Even though she really misses her college, and wants out of our house, my daughter decided the risks outweigh the benefits and is taking her classes from home.
Don’t get me wrong; no one admires mathematicians and engineers more than I, and this year has certainly proved the vital importance of science. Thank you for saving the world, all you STEM-educated vaccine inventors, developers and manufacturers.
Just as important, the increased effort to encourage groups historically excluded from STEM (girls and children of color) to develop their talents and pursue their dreams — particularly in the kinds of higher-earning professions that might mitigate other inequalities — is a wonderful thing.
But I do fear that in pushing STEM we’ve devalued the arts. Well, more than fear — I know we have. Even before the pandemic, budget cuts typically hit arts programs the hardest, especially in California; in 2016, the National Assessment of Educational Progress found that only 33% of California eighth-graders (this year’s high-school seniors) had taken a music class and only 28% had taken a visual arts class. (Both percentages were far below the national average.)
This is not great for a state that is one of the culture capitals of the world.
I’m not suggesting that students throw out their dreams of becoming molecular biologists and major in English (please, no one do this) but obviously the pendulum of social value has swung too far from areas of study in which the pendulum can be used as a highly effective metaphor to those that focus on the scientific laws that make it work.
Since I am a person who can quote examples of the former while only basically understanding the latter, I admit to a bias. Nor am I the first person to gripe about it.
People like me, i.e. people who write things about culture, have been bemoaning the decline of the humanities among college majors for decades, even as the causes of that decline — macroeconomics, a popular major — have only accelerated. But since the 2008 recession, that decline has been real and precipitous. (That same crisis resulted in school budgets being slashed, often starting with the arts — coincidence? I think not.)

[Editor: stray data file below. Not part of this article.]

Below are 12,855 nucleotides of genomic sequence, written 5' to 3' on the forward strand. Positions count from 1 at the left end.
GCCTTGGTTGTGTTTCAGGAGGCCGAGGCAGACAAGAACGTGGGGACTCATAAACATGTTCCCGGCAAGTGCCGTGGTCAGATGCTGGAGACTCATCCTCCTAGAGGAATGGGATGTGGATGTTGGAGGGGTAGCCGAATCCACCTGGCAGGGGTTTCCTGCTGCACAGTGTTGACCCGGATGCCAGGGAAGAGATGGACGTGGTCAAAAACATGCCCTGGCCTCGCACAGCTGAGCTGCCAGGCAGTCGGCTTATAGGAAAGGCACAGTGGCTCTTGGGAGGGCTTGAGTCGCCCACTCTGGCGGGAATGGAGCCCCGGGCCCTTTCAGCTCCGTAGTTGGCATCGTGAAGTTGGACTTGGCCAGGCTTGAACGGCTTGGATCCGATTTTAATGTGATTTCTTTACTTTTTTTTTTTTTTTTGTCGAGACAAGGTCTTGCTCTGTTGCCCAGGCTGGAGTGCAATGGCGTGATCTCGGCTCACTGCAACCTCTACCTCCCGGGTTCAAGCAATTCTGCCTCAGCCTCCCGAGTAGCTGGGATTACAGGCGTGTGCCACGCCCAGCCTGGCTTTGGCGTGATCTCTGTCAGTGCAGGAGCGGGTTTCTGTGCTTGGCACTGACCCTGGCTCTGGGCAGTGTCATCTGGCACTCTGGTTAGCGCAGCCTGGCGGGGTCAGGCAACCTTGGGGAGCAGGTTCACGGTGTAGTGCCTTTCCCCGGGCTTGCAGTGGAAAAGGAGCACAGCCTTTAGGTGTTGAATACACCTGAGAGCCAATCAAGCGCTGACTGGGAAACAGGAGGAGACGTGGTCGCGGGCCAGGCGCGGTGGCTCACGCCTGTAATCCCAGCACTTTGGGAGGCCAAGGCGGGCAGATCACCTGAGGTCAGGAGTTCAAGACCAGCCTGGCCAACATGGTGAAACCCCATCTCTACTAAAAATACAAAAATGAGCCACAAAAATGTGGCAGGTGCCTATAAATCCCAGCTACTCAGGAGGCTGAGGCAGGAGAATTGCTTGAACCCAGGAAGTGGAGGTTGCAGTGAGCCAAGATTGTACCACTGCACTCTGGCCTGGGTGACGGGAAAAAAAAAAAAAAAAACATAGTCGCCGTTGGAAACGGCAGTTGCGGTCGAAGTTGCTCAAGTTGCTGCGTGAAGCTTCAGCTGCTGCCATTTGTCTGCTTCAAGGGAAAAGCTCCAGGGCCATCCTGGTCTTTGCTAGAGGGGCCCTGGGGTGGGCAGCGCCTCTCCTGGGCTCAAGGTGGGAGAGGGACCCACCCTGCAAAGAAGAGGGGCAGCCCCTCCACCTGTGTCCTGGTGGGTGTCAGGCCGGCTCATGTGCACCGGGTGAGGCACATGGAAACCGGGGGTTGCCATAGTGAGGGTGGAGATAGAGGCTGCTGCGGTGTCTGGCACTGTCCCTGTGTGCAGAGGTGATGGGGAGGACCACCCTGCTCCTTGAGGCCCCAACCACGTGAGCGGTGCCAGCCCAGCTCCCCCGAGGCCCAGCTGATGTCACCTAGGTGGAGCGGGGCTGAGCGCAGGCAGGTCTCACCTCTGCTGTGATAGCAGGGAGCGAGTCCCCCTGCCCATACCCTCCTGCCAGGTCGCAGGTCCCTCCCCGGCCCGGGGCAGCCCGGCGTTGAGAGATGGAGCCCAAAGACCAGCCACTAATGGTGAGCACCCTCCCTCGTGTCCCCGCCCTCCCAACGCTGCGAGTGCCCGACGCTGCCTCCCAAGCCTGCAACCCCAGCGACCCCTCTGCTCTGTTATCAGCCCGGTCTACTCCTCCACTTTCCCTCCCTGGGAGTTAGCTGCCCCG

On the anniversary of the birth of the Works Progress Administration, it’s worth asking what a post-COVID Federal Writers Project might look like.
It makes sense that students, and their parents, might prefer majors that seem to have a clearer — and potentially more lucrative — career path. According to several studies, including one by the Academy of Arts and Sciences, graduates, particularly women, with humanity degrees have a slightly higher rate of unemployment than those who majored in education, heath/medical sciences and life sciences. But not to the degree currently reflected in film and television, where a major in art history, French or philosophy has become a sad joke. “What was I thinking?” the attractive but beleaguered twenty-something career-seeker with an English degree sighs, staring into his or her microbrew.
Well, you were thinking about thinking, often critically. You were thinking about broadening your knowledge of the world and the forces that have helped build and improve it. Coding matters only if you have something to code, just as economics or business matters only if you have something to sell or an idea to disseminate, and someone has to come up with those things too.
If I were an aspiring entrepreneur, I might try to explore the currently underserved needs once met by all those past history, anthropology and fine arts majors. Just look at how NFTs are shaking up the art world.
Of course it would help if some attitudes changed: if degrees from certain universities weren’t considered “proof” that one job candidate was preferable to another; if the pressure to go to a “big name” college weren’t so absurdly high; if secondary schools were remotely equitable; if young people weren’t expected to map out their lives at the ripe old age of 17.
But now I’m just beyond blue-skying it. And, unfortunately, while it might help a few students, restoring a better balance between, say, religious studies majors and computer science majors is not going to solve the UC problem, which really does come down to numbers.
As the UC system clearly prides itself on its economics, math and science programs, it should be able to solve the problem itself, if only by asking some of its many award-winning alumni to put on their thinking caps.
Despite being online and off campus, students largely maintained grades and course loads, a Times survey has found, but some figures point to the continuing struggles for Black, Latino and first-generation undergrads.
As for future applicants and their parents, well, prestige and status are fueled by popularity, and the UCs are not the only game in town. The Cal State system has 23 campuses, a legion of fine programs and a host of notable alumni — NASA just named a site on Mars after science fiction legend Octavia Butler, who attended Cal State L.A.
Keep the Cals in mind — just as much sunshine and an acceptance rate of 52%.